Kristin Leong is the definition of a multi-faceted educator. She’s held a variety of roles in which she “educated” her audiences—from her stint as a middle school humanities teacher, to her days as Town Hall Seattle’s Community Programs Curator and Residency Program Lead, to her work as the founder of a storytelling project that aims to close the cultural gaps that often separate students and teachers.
And yes, even her years as a nightclub bartender—which she spoke about during an Ignite talk in Seattle—had some teachable moments in them. “Being able to communicate really clearly with people who are drinking a lot is super similar to being able to communicate really clearly with people who are going through puberty,” she says.
But throughout all of these roles, one theme has stayed consistent, no matter the audience: her passion for storytelling as a medium for solving some of the biggest problems in education.
So, what can others gather from her experiences? Leong, who will be keynoting the EdSurge Fusion conference this November, recently shared with us a teaser of all teachers can capture—and share—the powerful magic of storytelling.
The Job of Teacher as Story Facilitator
Currently, Leong is a storyteller through KUOW Public Radio, where she serves as Community Engagement Producer. Her job is to make sure that “public radio is, here at KUOW, is a two-dimensional conversation,” she says. “We’re not just putting out reliable information and great stories into the world, but actually, it is a two-way interaction.”
In many ways, that idea of “two-way interaction” is a lesson is something Leong has been honing since her teaching days.
Back when Leong was a middle school teacher, she developed a keen interest in understanding how coaxing out students’ stories could give them a sense of agency. “My job is to facilitate students being able to tell their own story,” she says. “I can’t imagine actually any job where empathizing with others and encouraging other people to be their best selves (which is what teachers do) wouldn’t serve your work.”
But it wasn’t just about student agency. Her interest in classroom storytelling, and the role of the teacher as a storyteller, came down to that unfortunate cultural gap that sometimes exists between a teacher and a student. After all, when a large majority of the teaching force is white and/or female, in classrooms that are often much more diverse, those differences can exacerbate those gaps.
“When I was a teacher, my students were mixed race. My students were queer,” Leong recalls. “I was just wondering, there are so many great teachers all around me. But, how are they also connecting with kids that for the most part don’t look like them, and don’t come from where they come from?”
That was the impetus behind Roll Call, which Leong started in 2017 as her innovation project for TED-Ed, the youth and education initiative affiliated with TED.
The Most Powerful Stories She’s Heard
What do you have in common with your students/teachers?
Does it matter that students and teachers have things in common?
Those two simple questions that Leong asks of all Roll Call subjects help her understand and share stories about how students and teachers connect, despite whatever differences they have. “I started actually talking to students and teachers about these questions, my own students included, my own colleagues included,” Leong says.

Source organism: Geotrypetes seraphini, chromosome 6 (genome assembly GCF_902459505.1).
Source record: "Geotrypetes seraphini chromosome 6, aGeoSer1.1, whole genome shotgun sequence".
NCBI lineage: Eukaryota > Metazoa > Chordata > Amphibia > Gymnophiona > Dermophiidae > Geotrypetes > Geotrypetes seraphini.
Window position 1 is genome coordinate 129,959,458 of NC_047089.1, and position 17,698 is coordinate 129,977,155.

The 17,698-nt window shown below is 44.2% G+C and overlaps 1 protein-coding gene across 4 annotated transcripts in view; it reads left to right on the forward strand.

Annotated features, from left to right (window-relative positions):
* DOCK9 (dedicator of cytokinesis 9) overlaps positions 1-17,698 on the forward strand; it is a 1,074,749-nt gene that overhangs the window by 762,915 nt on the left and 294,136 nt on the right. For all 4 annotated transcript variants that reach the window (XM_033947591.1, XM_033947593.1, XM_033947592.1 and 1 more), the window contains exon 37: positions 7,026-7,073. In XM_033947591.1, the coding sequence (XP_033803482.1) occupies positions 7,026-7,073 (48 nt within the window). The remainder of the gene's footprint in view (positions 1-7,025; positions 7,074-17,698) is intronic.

And the result? Kids, she said, were hungry to connect not only with each other, but with their teachers. She explains:
“People think about kids and think, ‘Oh, they’re so rebellious and so challenging’… I saw kids who wanted relationships and deep interactions with the adults and peers in their lives. And so, the project evolved really quickly into not just a critique (although it’s still that) of the [education] system, but also a celebration of the ways that students and teachers are connecting across these divides.”
This especially hit close to home for Leong, given that the most powerful Roll Call story she heard came from one of her own students—an Asian sixth grader who was well-behaved but extremely quiet. Leong, who is half-Asian herself, learned just how connected this student felt to her as a teacher of color.
“In her story, she wrote about how I was the first Asian teacher that she had had. She was in sixth grade, and before that she had never had a teacher who spoke her home language. She’d never had a teacher that looked like her,” Leong remembers. “Her response was almost like a poem.”
The Ultimate Role of Storytelling in Education
Leong believes there is a student like her sixth grader for every teacher—a story left unsaid or waiting to be told.
But she’s also emphatic about the fact that anyone can tell or listen to a story—it’s something that any teacher, administrator, or general education enthusiast can do immediately. And in today’s day and age, when the digital world can oftentimes drive folks further apart rather than bringing them together, storytelling can be a powerful antidote to those feelings of isolation and conflict.
“What I’ve learned through all of these storytelling projects is that everybody feels like a misfit. Everybody feels like they’re just faking it ‘till they make it. Everybody’s afraid they’re going to be found out to be this big imposter.”
“But that’s the human condition,” she says with a smile, adding that “I’m a misfit, too.”
Curious to learn more from Leong, and hear more of her tactics for storytelling in education? Join us for EdSurge Fusion on November 4-6 to see her speak!
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